The medications deal with mild to severe symptoms, including inflammation of the brain, headache, vomiting, insomnia, stroke/convulsions and seizures. The stramonium drug, for example, deals with seizures. Belladonna is an effective remedy for sharp shooting headaches, a common symptom of cerebral congestion. Ferrum is believed to be a valuable remedy for brain ischaemia. Few drugs deal with the symptoms of both ischaemia and congestion—nux is a suitable drug for the treatment of ischaemia as well as for passive cerebral congestion. Similarly, phosphorus can be used to treat brain ischaemia and congestion. Zincum metallicum is a highly recommended drug for chronic cases of ischaemia.
The treatment is comprehensive and long term and shows substantive results. Regular follow-ups and consultation with a homeopath specialist is the key to an effective treatment.
My husband hs cirrhosis of liver stomach very distended+an ugly umbilical hernia+very dry skin+rash on legs +occasionally loose motions+disinterested in everything+lathargy+very weak+no energy+ frequent urination at nite with the result doesnt sleep well at nite. Medications urimax, lasilactone, lasix, heptapro. Are all these symptoms related to the cirrhosis. Latest sonography report shows right lobe of liver is contracted n left lobe is enlarged with coarse bright echogencity with nodular surface. Intraheatic biliary radicles normal. Cbd normal. Portal vein is patent. Gallbladder is distended with no calculi or polyps spleen is borderline enlarged. Free fluid is noted approximately 200cc impression cirrhosis of liver borderline splenomeagly. Cortical calcific speck in both kidney s free fluid 200cc can you tell how serious is this condition his sodium is low 126.
Breast Cancer is the most common cancer of females in urban cities. It is a curable disease if detected early. The usual age of presentation is usually after 40 to 50 years of age, though it is becoming common in earlier age as well. This could be due to many factors like late marriages, older age of pregnancy, diet and lifestyle, etc. The usual presentation is a swelling or lump in the breast, not associated with pain. That is the reason why females are advised regular self-breast examination, clinical breast examination and annual mammograms for screening purpose in order to detect early breast cancers. Many times, the breast lump is associated with blood stained discharge from the nipple. There can be skin changes on the breast like thickening, crusting or sometimes itching. If the skin lymphatics get blocked, there may be pitting and or dimpling of the skin too. There may be lumps felt in the armpit felt too. Many times the lump is not noticeable or felt and felt by chance during a bath. These are some of the commonest presentations. The lady should immediately consult a doctor and get evaluated in such scenario. Many women are at increased risk of developing breast cancer like those who have a positive family history especially first degree relatives like mother& sister. Breast cancer is usually a disease of women but 1% of cases are also seen in men.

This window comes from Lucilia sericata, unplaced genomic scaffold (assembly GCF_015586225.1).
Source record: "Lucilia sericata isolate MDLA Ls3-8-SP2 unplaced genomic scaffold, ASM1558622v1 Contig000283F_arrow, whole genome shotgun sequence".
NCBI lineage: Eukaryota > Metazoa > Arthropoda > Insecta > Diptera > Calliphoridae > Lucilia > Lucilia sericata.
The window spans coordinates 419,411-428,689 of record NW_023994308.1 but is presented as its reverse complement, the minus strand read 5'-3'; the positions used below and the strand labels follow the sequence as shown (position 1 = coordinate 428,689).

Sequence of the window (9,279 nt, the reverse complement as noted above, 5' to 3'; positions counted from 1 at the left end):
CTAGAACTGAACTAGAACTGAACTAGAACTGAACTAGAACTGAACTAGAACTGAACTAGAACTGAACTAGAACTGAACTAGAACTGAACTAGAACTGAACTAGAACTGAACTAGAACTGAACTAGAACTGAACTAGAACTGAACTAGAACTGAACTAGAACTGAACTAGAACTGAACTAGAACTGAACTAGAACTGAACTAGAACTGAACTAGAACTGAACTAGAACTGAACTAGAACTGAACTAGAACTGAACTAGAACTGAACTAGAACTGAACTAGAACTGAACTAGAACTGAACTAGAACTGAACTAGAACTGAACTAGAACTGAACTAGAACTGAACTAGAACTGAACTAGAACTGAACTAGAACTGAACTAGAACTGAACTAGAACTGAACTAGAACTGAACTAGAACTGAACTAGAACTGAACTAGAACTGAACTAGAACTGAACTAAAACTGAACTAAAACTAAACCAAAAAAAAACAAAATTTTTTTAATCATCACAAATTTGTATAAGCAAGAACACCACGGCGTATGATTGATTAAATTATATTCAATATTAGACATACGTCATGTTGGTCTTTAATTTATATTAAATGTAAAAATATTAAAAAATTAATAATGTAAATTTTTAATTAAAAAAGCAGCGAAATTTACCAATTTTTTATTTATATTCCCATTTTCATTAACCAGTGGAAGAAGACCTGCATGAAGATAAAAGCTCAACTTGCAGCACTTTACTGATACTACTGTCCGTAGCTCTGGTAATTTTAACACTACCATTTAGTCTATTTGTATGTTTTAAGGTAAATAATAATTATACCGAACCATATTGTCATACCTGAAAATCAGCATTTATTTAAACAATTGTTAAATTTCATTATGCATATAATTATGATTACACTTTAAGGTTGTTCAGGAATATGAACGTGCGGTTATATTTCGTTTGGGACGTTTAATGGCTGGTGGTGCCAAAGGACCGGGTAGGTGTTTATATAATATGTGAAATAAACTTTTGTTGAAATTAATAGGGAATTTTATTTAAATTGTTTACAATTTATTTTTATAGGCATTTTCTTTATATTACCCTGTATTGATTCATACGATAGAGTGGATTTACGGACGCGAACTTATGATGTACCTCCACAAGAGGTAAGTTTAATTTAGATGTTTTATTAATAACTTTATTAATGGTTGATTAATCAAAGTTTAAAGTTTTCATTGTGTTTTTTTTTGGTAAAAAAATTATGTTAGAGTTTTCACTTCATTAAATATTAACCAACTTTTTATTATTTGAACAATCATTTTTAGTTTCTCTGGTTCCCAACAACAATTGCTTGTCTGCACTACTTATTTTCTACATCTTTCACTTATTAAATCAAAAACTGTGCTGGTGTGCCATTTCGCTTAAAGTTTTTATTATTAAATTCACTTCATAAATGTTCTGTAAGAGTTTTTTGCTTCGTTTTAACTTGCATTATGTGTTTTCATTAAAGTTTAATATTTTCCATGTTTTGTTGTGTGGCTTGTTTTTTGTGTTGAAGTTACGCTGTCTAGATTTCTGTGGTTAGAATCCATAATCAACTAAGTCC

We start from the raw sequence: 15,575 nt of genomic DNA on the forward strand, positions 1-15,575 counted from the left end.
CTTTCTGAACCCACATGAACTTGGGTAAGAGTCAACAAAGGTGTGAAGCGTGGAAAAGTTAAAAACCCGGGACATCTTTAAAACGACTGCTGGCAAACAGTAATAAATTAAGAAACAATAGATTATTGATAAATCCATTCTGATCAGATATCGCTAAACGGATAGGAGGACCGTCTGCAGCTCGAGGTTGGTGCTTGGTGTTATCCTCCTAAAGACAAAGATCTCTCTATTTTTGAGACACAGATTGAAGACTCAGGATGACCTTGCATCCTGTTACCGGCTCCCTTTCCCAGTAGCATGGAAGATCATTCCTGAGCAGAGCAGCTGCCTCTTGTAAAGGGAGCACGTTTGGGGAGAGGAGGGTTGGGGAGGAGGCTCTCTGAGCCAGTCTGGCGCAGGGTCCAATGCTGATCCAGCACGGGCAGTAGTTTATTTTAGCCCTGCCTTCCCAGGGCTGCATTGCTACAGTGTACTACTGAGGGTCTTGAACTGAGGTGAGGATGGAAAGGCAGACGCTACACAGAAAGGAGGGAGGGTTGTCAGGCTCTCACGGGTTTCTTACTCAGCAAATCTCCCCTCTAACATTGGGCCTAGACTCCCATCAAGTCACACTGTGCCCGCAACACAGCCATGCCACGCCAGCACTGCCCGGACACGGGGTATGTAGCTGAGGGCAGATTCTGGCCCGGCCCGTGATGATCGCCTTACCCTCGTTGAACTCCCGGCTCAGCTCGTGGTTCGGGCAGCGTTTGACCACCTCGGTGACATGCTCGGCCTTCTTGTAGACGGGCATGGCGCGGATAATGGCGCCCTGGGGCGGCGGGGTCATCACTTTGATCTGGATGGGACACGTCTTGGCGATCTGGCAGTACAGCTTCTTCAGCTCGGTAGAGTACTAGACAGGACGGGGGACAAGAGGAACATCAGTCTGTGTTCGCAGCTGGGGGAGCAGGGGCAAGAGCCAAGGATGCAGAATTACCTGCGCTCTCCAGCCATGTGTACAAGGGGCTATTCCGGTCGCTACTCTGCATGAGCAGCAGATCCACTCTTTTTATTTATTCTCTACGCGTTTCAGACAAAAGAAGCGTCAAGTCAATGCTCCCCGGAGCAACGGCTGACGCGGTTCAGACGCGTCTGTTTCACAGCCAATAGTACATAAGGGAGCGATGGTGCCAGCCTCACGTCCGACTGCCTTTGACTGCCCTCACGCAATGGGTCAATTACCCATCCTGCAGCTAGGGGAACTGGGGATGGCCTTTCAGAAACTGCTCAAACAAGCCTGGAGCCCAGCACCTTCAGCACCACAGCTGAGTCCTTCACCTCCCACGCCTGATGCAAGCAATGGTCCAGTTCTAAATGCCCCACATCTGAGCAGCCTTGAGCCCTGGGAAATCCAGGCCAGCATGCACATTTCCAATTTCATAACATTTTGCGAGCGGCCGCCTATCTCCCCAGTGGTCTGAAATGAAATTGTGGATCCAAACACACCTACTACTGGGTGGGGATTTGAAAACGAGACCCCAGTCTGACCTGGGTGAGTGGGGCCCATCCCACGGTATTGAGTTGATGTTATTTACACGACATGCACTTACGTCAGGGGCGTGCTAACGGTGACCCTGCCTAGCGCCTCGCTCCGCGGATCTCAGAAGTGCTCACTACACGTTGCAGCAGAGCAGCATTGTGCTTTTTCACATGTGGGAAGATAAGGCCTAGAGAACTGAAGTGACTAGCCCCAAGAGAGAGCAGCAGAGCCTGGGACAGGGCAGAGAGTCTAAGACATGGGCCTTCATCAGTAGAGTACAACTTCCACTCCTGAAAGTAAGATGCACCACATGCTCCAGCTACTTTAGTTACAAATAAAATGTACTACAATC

If a lady feels any such lump she should immediately bring it to the attention of a doctor or oncologist who can do the necessary evaluation and investigations. Breast cancer is curable if detected early, hence the importance!
The primary modality of treatment is surgery followed by chemotherapy and or radiotherapy and or hormonal treatment depending on the report of the specimen after the surgery. Many times if the lump cannot be operated upfront, initially chemotherapy and or targeted therapy can be given to shrink the tumor for better resectability.
People should be aware that having cancer is not the end of life. It can be treated like many other diseases and the most important thing is awareness and early detection for a durable cure.